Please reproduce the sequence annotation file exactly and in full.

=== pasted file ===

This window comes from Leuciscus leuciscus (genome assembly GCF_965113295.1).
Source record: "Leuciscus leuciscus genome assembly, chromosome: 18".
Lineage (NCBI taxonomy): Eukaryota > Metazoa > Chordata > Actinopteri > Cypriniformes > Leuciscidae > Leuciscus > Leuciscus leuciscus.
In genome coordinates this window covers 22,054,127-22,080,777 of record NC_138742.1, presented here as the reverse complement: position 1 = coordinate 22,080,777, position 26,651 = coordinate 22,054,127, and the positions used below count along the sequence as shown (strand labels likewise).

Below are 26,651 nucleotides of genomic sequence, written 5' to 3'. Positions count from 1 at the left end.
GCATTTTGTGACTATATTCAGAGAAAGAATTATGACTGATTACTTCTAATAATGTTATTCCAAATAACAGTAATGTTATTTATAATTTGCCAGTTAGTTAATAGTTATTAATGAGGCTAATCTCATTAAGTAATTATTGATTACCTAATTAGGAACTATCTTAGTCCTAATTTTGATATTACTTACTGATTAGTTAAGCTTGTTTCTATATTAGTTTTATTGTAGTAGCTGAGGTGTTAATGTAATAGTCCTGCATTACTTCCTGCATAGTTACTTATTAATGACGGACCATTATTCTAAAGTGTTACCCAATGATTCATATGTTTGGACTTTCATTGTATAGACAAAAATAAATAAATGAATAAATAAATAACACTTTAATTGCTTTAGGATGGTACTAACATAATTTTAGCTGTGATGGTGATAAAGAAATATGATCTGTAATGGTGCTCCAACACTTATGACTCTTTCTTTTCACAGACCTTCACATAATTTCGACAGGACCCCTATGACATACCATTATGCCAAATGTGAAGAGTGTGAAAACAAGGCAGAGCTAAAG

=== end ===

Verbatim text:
This window comes from Leuciscus leuciscus (genome assembly GCF_965113295.1).
Source record: "Leuciscus leuciscus genome assembly, chromosome: 18".
Lineage (NCBI taxonomy): Eukaryota > Metazoa > Chordata > Actinopteri > Cypriniformes > Leuciscidae > Leuciscus > Leuciscus leuciscus.
In genome coordinates this window covers 22,054,127-22,080,777 of record NC_138742.1, presented here as the reverse complement: position 1 = coordinate 22,080,777, position 26,651 = coordinate 22,054,127, and the positions used below count along the sequence as shown (strand labels likewise).

Below are 26,651 nucleotides of genomic sequence, written 5' to 3'. Positions count from 1 at the left end.
GCATTTTGTGACTATATTCAGAGAAAGAATTATGACTGATTACTTCTAATAATGTTATTCCAAATAACAGTAATGTTATTTATAATTTGCCAGTTAGTTAATAGTTATTAATGAGGCTAATCTCATTAAGTAATTATTGATTACCTAATTAGGAACTATCTTAGTCCTAATTTTGATATTACTTACTGATTAGTTAAGCTTGTTTCTATATTAGTTTTATTGTAGTAGCTGAGGTGTTAATGTAATAGTCCTGCATTACTTCCTGCATAGTTACTTATTAATGACGGACCATTATTCTAAAGTGTTACCCAATGATTCATATGTTTGGACTTTCATTGTATAGACAAAAATAAATAAATGAATAAATAAATAACACTTTAATTGCTTTAGGATGGTACTAACATAATTTTAGCTGTGATGGTGATAAAGAAATATGATCTGTAATGGTGCTCCAACACTTATGACTCTTTCTTTTCACAGACCTTCACATAATTTCGACAGGACCCCTATGACATACCATTATGCCAAATGTGAAGAGTGTGAAAACAAGGCAGAGCTAAAG